American Heritage® Dictionary of the English Language, Fourth Edition
- n. A radical or extreme leftist.
- n. A radical republican during the French Revolution.
- n. A Dominican friar.
Century Dictionary and Cyclopedia
- n. In France, a black or Dominican friar: so called from the church of St. Jacques (Jacobus), in which they were first established in Paris. See Dominican.
- n. A member of a club or society of French revolutionists organized in 1789 under the name of Society of Friends of the Constitution, and called Jacobins from the Jacobin convent in Paris in which they met. The club originally included many of the moderate leaders of the revolution, but the more violent members speedily gained the control. It had branches in all parts of France, and was all-powerful in determining the course of government, especially after Robespierre became its leader, supporting him in the measures which led to the reign of terror. Many of its members were executed with Robespierre in July, 1794, and the club was suppressed in November.
- n. Hence A violently radical politician; one who favors extreme measures in behalf of popular government; a radical democrat: formerly much used, often inappropriately, as a term of reproach in English and American polities.
- n. [lowercase] An artificial variety of tho domestic pigeon, whose neck-feathers form a hood.
- n. [I. c.] In ornithology, a humming-bird of the genus Heliothrix, as H. auritus.
- Same as Jacobinic.
- n. A Dominican friar.
- n. A member of a radical French political club founded (at an old Jacobin convent) in 1789 and one of the driving forces of the French Revolution.
- n. By extension, a political radical.
- n. A breed of domestic pigeon (known for its feathered hood over its head).
GNU Webster's 1913
- n. (Eccl. Hist.) A Dominican friar; -- so named because, before the French Revolution, that order had a convent in the Rue St. Jacques, Paris.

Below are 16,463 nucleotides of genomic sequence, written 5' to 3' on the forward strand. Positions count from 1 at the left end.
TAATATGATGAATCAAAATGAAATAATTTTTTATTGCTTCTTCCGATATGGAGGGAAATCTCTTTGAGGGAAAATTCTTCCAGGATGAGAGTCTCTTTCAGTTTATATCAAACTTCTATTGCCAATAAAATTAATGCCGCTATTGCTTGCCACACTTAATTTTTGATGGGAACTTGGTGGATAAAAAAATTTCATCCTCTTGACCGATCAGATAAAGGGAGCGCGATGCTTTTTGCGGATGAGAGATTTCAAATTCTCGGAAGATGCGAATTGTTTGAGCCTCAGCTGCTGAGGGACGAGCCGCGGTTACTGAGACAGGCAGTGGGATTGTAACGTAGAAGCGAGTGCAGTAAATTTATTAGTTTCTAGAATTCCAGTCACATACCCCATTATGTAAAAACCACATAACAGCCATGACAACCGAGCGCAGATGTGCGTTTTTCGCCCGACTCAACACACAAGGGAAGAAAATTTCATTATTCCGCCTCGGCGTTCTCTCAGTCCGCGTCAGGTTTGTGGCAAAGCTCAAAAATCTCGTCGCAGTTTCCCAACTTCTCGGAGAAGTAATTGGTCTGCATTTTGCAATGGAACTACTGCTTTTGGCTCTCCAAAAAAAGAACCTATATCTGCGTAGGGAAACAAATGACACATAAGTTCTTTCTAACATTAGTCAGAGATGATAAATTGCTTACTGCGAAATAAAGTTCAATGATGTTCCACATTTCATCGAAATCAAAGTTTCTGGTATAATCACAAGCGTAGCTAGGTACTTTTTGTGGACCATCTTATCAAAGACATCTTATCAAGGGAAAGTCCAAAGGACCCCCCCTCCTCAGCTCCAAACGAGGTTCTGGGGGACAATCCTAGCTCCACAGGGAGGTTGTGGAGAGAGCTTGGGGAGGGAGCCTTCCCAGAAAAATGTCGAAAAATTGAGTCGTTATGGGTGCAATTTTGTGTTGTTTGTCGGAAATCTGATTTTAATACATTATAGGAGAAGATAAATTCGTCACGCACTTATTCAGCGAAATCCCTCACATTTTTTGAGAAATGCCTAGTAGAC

- n. One of a society of violent agitators in France, during the revolution of 1789, who held secret meetings in the Jacobin convent in the Rue St. Jacques, Paris, and concerted measures to control the proceedings of the National Assembly. Hence: A plotter against an existing government; a turbulent demagogue.
- n. (Zoöl.) A fancy pigeon, in which the feathers of the neck form a hood, -- whence the name. The wings and tail are long, and the beak moderately short.
- adj. Same as jacobinic.
- n. a member of the radical movement that instituted the Reign of Terror during the French Revolution
- From Middle French Jacobin, ultimately from Latin Jacōbus ("Jacob"). (Wiktionary)
- Middle English, Dominican friar, from French, from Old French (frere) jacobin (translation of Medieval Latin (frāter) Iacōbīnus, Jacobinic brother, from Iacōbus, James, after the church of Saint Jacques in Paris, near which the friars built their first convent). Sense 2, from the fact that the Jacobins first met in the convent. (American Heritage® Dictionary of the English Language, Fourth Edition)
“Convention were proscribed as regicides, when the word Jacobin sent a thrill of horror down every respectable spinal chord, the daughter of”
“That the other party, which demands great changes here, and is so pleased to see them everywhere else, which party I call Jacobin, that this faction does, from the bottom of its heart, approve the Declaration, and does erect its crest upon the engagement, there can be little doubt.”
“Constitution, commonly known as the Jacobin Club because of its meetings at a former convent whose Dominican inhabitants had been known in Paris as Jacobins.”
“(SR.)] [Footnote 6384: To facilitate his or her comprehension the reader might replace the word Jacobin with the expression Socialist, Marxist, national-socialist or Communist since they are all heirs to the heritage left by the French Revolutionaries.”
“In addition to that, Constant's lecture of 1819 reflected more recent experiences, namely the Jacobin lesson and Sismondi's work, as Biancamaria Fontana properly pointed out in her edition of Constant's Political Writings (Cambridge University Press, 1988, pp. 15 – 21).”
“At the same time, he was active in politics, in the “Second Left,” which rejected Marxist dogmas of the traditional so-called Jacobin left and was critical of statism and bureaucracy.”
“Left, which rejected Marxist dogmas of the traditional so-called Jacobin”
“In its name Jacobin guillotines and Bolshevik execution squads never ceased their gruesome work.”
“One might as well look to find a sane man ready to do battle for the Jacobin, which is all but a convertible term for”
“In the eyes of the average Englishman a Jacobin was a monster to be shot at sight and Napoleon was the Chief Devil.”
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